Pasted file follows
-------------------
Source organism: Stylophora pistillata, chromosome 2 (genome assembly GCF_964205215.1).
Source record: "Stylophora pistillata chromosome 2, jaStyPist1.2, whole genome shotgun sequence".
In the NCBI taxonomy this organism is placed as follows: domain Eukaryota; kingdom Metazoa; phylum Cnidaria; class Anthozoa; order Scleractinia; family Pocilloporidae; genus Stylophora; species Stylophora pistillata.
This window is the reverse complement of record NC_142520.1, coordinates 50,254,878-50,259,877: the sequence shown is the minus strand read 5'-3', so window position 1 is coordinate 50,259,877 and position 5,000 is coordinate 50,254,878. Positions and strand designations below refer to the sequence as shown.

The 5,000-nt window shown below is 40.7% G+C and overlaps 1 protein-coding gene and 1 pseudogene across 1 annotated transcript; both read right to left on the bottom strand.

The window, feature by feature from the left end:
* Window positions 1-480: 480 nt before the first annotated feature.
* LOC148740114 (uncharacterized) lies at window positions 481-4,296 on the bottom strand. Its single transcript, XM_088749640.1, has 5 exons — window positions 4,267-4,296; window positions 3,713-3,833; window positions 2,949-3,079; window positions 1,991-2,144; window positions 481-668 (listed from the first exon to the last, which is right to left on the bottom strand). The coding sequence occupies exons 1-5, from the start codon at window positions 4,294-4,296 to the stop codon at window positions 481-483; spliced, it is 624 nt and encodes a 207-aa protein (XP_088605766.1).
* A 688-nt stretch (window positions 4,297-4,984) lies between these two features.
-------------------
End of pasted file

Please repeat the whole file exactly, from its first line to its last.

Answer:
Source organism: Stylophora pistillata, chromosome 2 (genome assembly GCF_964205215.1).
Source record: "Stylophora pistillata chromosome 2, jaStyPist1.2, whole genome shotgun sequence".
In the NCBI taxonomy this organism is placed as follows: domain Eukaryota; kingdom Metazoa; phylum Cnidaria; class Anthozoa; order Scleractinia; family Pocilloporidae; genus Stylophora; species Stylophora pistillata.
This window is the reverse complement of record NC_142520.1, coordinates 50,254,878-50,259,877: the sequence shown is the minus strand read 5'-3', so window position 1 is coordinate 50,259,877 and position 5,000 is coordinate 50,254,878. Positions and strand designations below refer to the sequence as shown.

The 5,000-nt window shown below is 40.7% G+C and overlaps 1 protein-coding gene and 1 pseudogene across 1 annotated transcript; both read right to left on the bottom strand.

The window, feature by feature from the left end:
* Window positions 1-480: 480 nt before the first annotated feature.
* LOC148740114 (uncharacterized) lies at window positions 481-4,296 on the bottom strand. Its single transcript, XM_088749640.1, has 5 exons — window positions 4,267-4,296; window positions 3,713-3,833; window positions 2,949-3,079; window positions 1,991-2,144; window positions 481-668 (listed from the first exon to the last, which is right to left on the bottom strand). The coding sequence occupies exons 1-5, from the start codon at window positions 4,294-4,296 to the stop codon at window positions 481-483; spliced, it is 624 nt and encodes a 207-aa protein (XP_088605766.1).
* A 688-nt stretch (window positions 4,297-4,984) lies between these two features.